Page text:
Ms. Joseph asked Mr. Edgerton about the difference between “standards” and “styles”.
Mr. Edgerton explained that one relates to “requirements” and the other relates to types of architecture as Ms. Echols had indicated.
Ms. Porterfield asked if Section 188.8.131.52 regarding the grading is going to keep them from the Hollymead Towne Center situation where there is a lot of land that is being graded and nothing is being built. She said the situation is kind of sad and it would be nice not to do that again. Also, they have sections up there where the streets don’t connect. She was wondering if they have solved that problem or is there anything they can do about it.
Mr. Kamptner replied that the history of the Hollymead Towne Center grading is that a big chunk of property was zoned rural areas. That was the starting point because all of the trees could be removed.
Mr. Cilimberg said that Hollymead Towne Center A1 and A2 rezonings that surrounds the Target, Harris Teeter Shopping Center was all rezoned after the grading had taken place. The grading was done under the old rural areas zoning district. That is not part of what the Commission was dealing with here.
Ms. Porterfield asked if they are closing the loop or is this not where the loop is.
Mr. Cilimberg said that it is going to depend on what the zoning is at the location that is being graded. If the zoning is under a Planned Development where grading was shown on the plan then grading could take place according to the application plan grading in advance of any development taking place.
Ms. Joseph pointed out that a lot of planned developments that have come in during the last few years have been done in phases. It has been the requirement of the rezoning that they phase how they do the grading.
Mr. Cilimberg noted that loop had been closed in the rezoning phase. In fact, Biscuit Run was one of the developments that got that kind of treatment for phasing.
Ms. Porterfield noted that she wanted to make sure that the Village of Rivanna does not suddenly look like everybody has taken everything down.
Mr. Franco pointed out that he did not think it has the constraint that Biscuit Run has. He felt that the other challenge that was going to exist out at that particular project is that terrain is going to be kind of close to what Hollymead Towne Center is and in order to provide the major interconnections of the roads and things like that a lot of that site is going to have to be graded all at once in order to get the infrastructure in that the county has asked for. It is not necessarily a loop hole so much as the form of the development and the requirements for the development of interconnections are things that necessitate that massive grading.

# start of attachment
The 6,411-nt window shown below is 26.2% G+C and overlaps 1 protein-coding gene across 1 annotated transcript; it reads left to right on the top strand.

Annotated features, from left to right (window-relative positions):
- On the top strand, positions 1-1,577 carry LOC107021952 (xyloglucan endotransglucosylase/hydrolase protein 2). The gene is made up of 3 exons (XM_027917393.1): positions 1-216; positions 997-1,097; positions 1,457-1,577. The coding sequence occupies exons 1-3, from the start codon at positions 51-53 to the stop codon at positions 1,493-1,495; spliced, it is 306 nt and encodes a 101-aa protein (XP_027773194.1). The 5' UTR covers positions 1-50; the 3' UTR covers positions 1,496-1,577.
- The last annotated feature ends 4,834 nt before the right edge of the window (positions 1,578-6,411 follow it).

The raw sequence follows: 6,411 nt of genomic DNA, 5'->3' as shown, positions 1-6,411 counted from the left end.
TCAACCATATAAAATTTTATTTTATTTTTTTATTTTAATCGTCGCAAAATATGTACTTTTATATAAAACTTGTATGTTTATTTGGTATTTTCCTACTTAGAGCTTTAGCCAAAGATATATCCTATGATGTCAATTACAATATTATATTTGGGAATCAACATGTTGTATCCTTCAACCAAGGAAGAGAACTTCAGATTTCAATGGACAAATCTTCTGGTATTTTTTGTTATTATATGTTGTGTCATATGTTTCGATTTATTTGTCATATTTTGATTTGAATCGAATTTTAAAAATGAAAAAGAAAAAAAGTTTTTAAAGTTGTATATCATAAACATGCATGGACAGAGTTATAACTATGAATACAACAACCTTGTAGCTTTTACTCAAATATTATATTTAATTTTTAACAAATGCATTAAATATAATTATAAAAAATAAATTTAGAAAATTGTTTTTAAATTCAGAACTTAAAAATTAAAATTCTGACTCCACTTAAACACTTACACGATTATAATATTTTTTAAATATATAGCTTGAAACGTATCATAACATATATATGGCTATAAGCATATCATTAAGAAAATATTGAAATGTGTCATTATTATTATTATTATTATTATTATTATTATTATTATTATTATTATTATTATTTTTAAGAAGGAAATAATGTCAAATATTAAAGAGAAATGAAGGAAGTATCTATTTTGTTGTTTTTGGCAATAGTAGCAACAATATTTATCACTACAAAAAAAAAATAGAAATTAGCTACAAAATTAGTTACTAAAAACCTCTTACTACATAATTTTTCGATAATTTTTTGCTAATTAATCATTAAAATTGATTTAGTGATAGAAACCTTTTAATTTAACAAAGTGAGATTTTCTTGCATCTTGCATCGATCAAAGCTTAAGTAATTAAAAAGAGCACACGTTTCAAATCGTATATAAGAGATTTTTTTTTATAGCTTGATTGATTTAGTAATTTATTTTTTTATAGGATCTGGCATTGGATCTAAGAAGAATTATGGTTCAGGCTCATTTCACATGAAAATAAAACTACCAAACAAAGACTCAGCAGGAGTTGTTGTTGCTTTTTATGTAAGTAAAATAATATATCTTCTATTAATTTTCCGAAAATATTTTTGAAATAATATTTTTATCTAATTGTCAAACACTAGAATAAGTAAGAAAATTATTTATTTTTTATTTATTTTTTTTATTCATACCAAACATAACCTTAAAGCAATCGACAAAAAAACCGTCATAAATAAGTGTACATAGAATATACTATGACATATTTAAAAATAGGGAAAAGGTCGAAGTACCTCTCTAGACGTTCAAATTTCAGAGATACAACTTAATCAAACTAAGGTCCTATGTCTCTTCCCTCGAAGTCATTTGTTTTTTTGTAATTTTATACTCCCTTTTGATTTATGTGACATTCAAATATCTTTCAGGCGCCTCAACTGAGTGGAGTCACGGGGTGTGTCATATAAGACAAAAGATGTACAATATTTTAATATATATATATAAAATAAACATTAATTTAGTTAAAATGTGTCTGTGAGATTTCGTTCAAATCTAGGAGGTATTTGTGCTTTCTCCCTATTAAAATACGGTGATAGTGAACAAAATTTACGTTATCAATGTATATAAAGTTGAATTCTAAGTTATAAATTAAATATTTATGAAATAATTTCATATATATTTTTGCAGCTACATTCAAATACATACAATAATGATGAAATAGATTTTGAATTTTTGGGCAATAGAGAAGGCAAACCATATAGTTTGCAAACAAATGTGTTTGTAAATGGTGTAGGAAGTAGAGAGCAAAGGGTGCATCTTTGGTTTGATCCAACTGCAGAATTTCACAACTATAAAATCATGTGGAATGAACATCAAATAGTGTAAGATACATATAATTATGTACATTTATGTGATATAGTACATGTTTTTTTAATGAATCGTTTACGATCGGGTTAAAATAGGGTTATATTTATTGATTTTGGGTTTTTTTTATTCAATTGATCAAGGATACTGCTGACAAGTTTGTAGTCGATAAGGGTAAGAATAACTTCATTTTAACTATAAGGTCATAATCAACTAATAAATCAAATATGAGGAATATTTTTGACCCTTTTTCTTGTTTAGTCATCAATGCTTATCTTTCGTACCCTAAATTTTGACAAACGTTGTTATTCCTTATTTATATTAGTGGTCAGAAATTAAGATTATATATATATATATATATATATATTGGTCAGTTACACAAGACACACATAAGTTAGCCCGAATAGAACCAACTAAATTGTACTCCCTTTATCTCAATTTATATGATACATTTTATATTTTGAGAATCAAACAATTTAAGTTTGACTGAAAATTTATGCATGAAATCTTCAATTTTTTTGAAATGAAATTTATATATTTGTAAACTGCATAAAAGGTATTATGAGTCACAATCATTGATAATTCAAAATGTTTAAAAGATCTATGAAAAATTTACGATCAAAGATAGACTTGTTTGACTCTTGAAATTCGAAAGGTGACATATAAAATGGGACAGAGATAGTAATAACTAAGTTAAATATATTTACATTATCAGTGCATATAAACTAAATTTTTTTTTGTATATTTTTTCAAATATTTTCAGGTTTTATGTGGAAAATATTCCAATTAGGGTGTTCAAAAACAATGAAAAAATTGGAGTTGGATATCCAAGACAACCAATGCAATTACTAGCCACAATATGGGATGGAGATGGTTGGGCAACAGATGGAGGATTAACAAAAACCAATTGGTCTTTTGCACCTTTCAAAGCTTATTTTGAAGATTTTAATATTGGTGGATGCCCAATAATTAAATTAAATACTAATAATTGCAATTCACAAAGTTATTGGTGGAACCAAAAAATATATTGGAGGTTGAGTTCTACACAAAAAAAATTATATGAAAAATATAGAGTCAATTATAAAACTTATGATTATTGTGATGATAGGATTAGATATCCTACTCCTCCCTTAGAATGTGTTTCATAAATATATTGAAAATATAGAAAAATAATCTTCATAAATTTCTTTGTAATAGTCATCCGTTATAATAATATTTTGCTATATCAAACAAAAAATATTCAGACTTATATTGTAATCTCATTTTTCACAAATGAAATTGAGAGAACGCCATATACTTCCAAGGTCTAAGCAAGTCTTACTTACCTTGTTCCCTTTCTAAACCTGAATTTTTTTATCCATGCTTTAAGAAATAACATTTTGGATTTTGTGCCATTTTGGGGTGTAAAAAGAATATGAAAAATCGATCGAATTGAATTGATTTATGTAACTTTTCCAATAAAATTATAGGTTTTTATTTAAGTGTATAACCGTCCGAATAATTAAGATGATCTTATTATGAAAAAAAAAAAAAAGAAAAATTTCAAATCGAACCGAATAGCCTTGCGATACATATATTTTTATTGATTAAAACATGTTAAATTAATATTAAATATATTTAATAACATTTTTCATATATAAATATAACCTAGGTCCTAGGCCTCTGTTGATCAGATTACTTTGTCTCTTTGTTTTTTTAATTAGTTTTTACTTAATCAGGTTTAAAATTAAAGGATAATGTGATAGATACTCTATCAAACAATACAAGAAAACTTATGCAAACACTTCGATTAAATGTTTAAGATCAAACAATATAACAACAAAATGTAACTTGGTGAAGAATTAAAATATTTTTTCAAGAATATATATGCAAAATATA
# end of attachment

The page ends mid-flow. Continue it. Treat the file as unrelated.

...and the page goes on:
Ms. Porterfield noted that it was not here that they would address that issue.
Ms. Porterfield asked that on page 23 under # 3 (g) the preservation of historic structures sites and architectural sites identified by she asked that they put in cemeteries there, too. In #4 where it says compatible with it says contiguous developed surroundings. She felt that contiguous means adjacent or abutting. She was not sure that is really what they want here. It is sort of like the area, but not the property directly adjacent to it. It could be the surrounding area as opposed to just the pieces that were contiguous.
Mr. Kamptner asked if there any discussion on the contiguous versus surrounding.
Ms. Joseph noted that because they were dealing with an urban area she felt that contiguous is more appropriate than the area. If it is abutting they need to be compatible with what is abutting. She did not think they need to give an extra burden to the applicant to look around the area because sometimes it is a mix-match. She felt that it was easier to look at just what was directly adjacent in an instance like this.
Ms. Porterfield pointed out that the reason she brought this up was because of Rivanna Village. Her understanding was that they wanted it to be in the “Williamsburg style” because what is out there with Glenmore and other things that were there as far as what it looked like. But Glenmore is not contiguous to Rivanna Village. It is in the area and it was something that she was told was supported. She thought it was something they had talked about before and was put in to try to maintain the architectural styles if they were important in a rezoning that they stay important as the rezoned property is developed.
Ms. Echols noted that Rivanna Village won’t be affected. The application of the “compatibility” standard would be with a new infill project. It is a question of how far out do they go to look for compatibility and it would be what is close in.
Ms. Porterfield noted that staff was basically talking about infill here and not about an entire project.
Mr. Kamptner noted not necessarily. If something is already there they are speaking in the context primarily of infill. Contiguity actually has a secondary meaning that does not necessarily require physically touching. So if they want to constrain it more, “abutting” would be the more accurate term to use.
Mr. Loach agreed with Ms. Porterfield that it should be stretched out a bit.
Mr. Strucko questioned how far is a bit, two miles?
Mr. Loach replied no, that he did not want to say they just had to look at what is in front of, behind and on the two sides of a project and that was the end of it.